While benchmark Treasury yields moved slowly higher throughout the course of the week as our government auctioned debt to raise spending money,  mortgage-backed securities managed to maintain a pretty consistent price range. After all was said and done and the auctions were behind us,  mortgage rates were left basically unharmed, near the best levels of 2010. There was one more test to pass though: RETAIL SALES DATA.


The Commerce Department released Retail Sales data at 8:30 am eastern this morning  This report shows the monthly change in the total receipts at retail stores.   Since consumer spending accounts for a large majority of GDP, market participants track retail sales to gauge economic growth.  

Last month’s report posted a 0.5% increase, a notable improvement from December’s disappointing 0.1% decline. Today's report indicated that Retail Sales improved again in February.

Overall, retail sales posted a 0.3% increase. When excluding auto sales, the gain was even bigger at +0.8%. On the downside, January’s report was scaled back  to +0.1% from the previously reported +0.5% improvement.  Economists had expected a -0.2% decline in February, so this data was much better than expected.  For a more indepth look at this report, check out AQ's post here.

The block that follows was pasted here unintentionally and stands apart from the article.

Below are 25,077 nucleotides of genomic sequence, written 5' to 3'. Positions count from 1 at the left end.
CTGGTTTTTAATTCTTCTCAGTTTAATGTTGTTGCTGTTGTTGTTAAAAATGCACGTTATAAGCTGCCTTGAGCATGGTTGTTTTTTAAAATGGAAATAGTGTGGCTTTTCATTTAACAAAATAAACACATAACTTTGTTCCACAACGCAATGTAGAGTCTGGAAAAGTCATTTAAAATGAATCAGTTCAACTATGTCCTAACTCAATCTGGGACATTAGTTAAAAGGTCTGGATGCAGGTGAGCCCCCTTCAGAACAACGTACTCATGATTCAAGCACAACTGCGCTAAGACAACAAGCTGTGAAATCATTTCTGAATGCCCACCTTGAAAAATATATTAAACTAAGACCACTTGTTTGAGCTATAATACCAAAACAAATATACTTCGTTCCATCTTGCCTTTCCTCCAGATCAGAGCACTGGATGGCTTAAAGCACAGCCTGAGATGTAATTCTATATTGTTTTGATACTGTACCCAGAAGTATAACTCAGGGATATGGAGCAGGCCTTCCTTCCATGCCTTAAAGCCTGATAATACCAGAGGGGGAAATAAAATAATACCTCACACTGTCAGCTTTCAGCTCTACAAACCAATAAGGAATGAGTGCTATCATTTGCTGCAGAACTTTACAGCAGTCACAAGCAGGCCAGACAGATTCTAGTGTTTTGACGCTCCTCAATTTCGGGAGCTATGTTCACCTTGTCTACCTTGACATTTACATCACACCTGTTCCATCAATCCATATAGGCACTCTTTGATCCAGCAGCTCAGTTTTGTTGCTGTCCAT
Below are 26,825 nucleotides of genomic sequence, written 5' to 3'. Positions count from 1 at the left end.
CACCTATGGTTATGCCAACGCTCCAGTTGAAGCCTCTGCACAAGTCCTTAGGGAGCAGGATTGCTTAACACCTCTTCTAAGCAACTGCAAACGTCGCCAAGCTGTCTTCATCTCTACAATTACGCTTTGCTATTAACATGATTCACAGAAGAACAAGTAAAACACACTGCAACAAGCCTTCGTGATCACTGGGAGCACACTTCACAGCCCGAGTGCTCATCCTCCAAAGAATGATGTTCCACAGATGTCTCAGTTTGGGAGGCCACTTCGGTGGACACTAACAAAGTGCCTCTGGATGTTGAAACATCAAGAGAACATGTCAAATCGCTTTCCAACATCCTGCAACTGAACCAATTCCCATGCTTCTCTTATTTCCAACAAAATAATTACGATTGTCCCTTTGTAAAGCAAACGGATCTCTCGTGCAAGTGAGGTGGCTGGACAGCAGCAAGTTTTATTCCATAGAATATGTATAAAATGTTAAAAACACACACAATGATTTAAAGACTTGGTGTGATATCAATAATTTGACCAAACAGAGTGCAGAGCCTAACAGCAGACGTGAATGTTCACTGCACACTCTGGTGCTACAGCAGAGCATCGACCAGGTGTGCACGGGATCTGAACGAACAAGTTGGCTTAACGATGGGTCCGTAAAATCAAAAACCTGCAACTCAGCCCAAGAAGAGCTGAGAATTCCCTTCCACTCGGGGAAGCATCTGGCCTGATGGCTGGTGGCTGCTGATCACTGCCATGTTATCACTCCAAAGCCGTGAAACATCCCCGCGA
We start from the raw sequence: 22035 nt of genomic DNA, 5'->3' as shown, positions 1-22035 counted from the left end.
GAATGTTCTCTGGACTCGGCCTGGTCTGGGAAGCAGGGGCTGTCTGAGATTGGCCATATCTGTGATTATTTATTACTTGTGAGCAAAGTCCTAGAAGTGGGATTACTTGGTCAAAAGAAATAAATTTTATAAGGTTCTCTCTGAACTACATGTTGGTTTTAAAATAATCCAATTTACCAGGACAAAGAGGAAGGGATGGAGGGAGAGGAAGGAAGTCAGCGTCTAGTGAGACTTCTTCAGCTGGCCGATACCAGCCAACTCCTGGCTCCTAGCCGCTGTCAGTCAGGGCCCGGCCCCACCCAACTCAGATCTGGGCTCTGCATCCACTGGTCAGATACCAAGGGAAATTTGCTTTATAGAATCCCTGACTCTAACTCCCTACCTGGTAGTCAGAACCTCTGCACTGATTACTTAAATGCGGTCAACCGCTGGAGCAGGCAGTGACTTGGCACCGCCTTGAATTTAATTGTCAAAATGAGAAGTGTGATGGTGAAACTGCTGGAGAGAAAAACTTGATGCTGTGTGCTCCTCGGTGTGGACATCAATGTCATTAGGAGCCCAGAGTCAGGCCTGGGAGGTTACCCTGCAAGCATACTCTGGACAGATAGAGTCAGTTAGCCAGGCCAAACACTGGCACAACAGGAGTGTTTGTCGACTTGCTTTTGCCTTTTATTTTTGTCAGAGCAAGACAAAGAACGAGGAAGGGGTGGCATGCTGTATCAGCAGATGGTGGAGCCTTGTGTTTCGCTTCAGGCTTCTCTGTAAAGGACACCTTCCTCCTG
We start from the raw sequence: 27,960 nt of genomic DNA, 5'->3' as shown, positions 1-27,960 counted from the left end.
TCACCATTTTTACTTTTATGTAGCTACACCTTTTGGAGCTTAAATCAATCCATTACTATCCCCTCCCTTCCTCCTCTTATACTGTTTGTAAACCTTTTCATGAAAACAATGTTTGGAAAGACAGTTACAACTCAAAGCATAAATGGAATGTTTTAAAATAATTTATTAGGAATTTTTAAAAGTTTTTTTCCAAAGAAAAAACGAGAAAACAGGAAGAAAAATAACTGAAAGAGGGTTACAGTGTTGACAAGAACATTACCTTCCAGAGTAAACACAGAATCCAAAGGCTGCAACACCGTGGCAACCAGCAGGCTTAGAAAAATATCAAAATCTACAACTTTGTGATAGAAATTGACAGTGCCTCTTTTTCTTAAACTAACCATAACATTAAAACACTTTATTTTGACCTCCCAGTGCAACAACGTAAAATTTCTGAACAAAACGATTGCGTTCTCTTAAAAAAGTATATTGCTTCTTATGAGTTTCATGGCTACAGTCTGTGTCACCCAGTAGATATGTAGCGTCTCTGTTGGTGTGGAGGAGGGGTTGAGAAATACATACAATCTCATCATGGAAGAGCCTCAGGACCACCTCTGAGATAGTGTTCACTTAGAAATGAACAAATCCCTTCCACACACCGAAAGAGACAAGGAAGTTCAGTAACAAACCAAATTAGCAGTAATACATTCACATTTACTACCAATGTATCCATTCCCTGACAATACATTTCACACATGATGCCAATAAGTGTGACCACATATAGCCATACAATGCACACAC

Next came the release of the Reuter’s/University of Michigan’s Survey of Consumer Sentiment , a survey of 500 households on personal financial conditions and attitudes about the economy.  An optimistic consumer is more likely to spend which benefits stocks. A pessimistic consumer is more likely to save, which supports the bond market. 

The report indicated that consumers are not as optimistic as expected. The Consumer Sentiment index came in at 72.5, this follows last month's survey print of 73.6.  This is the second month in a row consumer sentiment has declined. Consumers are losing confidence because of continued weakness in the labor market. 

Following the release of the Retail Sales report, benchmark yields rose and MBS prices plummeted. Many lenders released rate sheets at the lows of the day, thus mortgage rates moved higher out of the gates. However, shortly thereafter, benchmark rates began to recover as bargain buyers entered the market at the price lows.  Then momentum was added to the relief rally following the worse than expected read on Consumer Sentiment.  All MBS prices losses were eventually recovered. This allowed a few lenders to reprice for the better, but not all. 

Reports from fellow mortgage professionals indicate the par 30 year conventional rate mortgage has risen to the 4.875% to 5.125% range for well qualified consumers.  The lenders who repriced for the better are still offering 4.75%.  To secure a par interest rate you must have a FICO credit score of 740 or higher, a loan to value at 80% or less and pay all closing costs including an estimated one point loan origination/discount/broker fee.  You may elect to pay less in costs but you will have to accept a higher interest rate.

If your lender has increased your rate by 0.125% from yesterday and you did not get a reprice for the better, I would float until Monday. If your lender continues to offer 4.75% (or whatever the lowest rate you've been quoted) I would lock.   I continue to believe 4.75% is the lowest rate we are going to see this year, so if you can lock at that rate, lock and move on. 

Have a great weekend, be back to you on Monday. Don't forget to set your clocks ahead by one hour on Sunday.